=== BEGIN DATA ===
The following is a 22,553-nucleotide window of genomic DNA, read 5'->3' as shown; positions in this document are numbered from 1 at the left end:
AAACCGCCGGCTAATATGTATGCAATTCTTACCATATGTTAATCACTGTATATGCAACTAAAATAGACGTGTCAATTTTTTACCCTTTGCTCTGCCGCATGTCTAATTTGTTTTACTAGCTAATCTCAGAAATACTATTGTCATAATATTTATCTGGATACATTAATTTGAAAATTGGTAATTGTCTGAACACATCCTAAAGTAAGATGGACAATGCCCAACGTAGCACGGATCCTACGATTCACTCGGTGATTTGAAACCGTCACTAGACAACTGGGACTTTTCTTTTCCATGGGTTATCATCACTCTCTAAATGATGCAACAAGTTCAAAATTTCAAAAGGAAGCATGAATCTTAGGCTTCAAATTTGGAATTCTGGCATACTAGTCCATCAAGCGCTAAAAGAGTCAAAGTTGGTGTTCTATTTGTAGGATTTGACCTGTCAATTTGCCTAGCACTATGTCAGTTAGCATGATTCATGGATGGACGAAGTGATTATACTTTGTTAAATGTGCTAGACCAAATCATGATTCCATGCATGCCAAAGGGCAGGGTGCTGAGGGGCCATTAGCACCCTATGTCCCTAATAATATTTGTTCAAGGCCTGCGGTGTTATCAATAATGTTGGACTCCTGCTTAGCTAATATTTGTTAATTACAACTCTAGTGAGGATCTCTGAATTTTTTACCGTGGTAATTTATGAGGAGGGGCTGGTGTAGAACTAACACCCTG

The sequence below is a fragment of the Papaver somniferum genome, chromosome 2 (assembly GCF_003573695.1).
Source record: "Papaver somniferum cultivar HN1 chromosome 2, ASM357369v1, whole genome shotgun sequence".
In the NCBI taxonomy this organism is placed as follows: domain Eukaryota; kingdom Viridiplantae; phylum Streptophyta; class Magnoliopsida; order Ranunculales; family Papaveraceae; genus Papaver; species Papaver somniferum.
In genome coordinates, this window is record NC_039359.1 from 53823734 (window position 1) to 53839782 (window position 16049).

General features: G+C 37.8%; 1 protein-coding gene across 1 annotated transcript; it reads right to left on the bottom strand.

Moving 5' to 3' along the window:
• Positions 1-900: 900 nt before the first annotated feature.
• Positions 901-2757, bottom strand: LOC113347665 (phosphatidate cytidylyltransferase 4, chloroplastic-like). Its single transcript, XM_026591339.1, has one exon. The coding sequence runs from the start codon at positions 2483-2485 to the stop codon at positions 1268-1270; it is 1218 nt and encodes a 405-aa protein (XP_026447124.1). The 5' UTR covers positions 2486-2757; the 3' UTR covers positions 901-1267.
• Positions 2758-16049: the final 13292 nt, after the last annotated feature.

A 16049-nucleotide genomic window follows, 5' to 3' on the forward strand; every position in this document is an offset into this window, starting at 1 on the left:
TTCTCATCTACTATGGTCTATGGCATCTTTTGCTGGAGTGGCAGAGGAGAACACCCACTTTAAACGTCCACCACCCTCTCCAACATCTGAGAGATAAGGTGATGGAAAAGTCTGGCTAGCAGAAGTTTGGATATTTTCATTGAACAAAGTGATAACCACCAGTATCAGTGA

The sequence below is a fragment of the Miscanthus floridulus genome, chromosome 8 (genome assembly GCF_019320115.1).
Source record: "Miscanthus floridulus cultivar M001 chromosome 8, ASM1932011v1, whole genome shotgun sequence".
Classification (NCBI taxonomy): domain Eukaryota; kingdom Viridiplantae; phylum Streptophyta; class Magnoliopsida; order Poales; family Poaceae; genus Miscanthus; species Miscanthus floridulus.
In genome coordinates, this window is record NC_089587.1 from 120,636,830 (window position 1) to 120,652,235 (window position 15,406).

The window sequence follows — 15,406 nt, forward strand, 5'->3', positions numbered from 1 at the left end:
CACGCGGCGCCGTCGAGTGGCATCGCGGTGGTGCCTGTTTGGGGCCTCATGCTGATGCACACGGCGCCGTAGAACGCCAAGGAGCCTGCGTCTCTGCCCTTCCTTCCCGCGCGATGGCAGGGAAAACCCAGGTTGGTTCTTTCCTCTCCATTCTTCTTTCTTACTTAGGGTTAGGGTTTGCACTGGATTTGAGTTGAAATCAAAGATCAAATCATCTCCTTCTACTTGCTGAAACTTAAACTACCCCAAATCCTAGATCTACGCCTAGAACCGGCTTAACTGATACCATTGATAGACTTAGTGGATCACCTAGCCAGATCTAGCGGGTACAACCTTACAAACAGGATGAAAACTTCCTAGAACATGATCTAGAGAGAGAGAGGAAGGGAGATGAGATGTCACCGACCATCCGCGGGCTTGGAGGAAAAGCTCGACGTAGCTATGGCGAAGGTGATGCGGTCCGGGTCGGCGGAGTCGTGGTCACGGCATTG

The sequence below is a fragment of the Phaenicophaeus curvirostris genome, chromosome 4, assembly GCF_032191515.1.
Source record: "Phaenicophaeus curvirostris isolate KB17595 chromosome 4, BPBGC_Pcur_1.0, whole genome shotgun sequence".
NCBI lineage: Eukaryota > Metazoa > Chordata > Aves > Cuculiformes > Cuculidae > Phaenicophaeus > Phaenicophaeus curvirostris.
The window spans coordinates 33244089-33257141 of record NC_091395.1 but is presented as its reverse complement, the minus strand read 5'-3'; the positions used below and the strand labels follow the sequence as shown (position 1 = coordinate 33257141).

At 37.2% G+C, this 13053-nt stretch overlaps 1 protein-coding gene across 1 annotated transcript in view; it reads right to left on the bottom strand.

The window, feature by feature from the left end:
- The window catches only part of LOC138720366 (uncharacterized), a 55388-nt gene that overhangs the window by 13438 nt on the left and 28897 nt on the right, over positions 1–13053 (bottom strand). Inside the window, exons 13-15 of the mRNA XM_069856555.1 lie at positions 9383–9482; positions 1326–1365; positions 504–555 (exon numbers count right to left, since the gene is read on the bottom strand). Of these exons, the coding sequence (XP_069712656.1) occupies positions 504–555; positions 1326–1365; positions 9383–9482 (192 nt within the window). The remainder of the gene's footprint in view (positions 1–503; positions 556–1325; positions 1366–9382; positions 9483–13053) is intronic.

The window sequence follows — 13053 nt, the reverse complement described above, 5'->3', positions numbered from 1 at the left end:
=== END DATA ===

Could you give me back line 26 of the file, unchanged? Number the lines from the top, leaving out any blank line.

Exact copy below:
- The window catches only part of LOC138720366 (uncharacterized), a 55388-nt gene that overhangs the window by 13438 nt on the left and 28897 nt on the right, over positions 1–13053 (bottom strand). Inside the window, exons 13-15 of the mRNA XM_069856555.1 lie at positions 9383–9482; positions 1326–1365; positions 504–555 (exon numbers count right to left, since the gene is read on the bottom strand). Of these exons, the coding sequence (XP_069712656.1) occupies positions 504–555; positions 1326–1365; positions 9383–9482 (192 nt within the window). The remainder of the gene's footprint in view (positions 1–503; positions 556–1325; positions 1366–9382; positions 9483–13053) is intronic.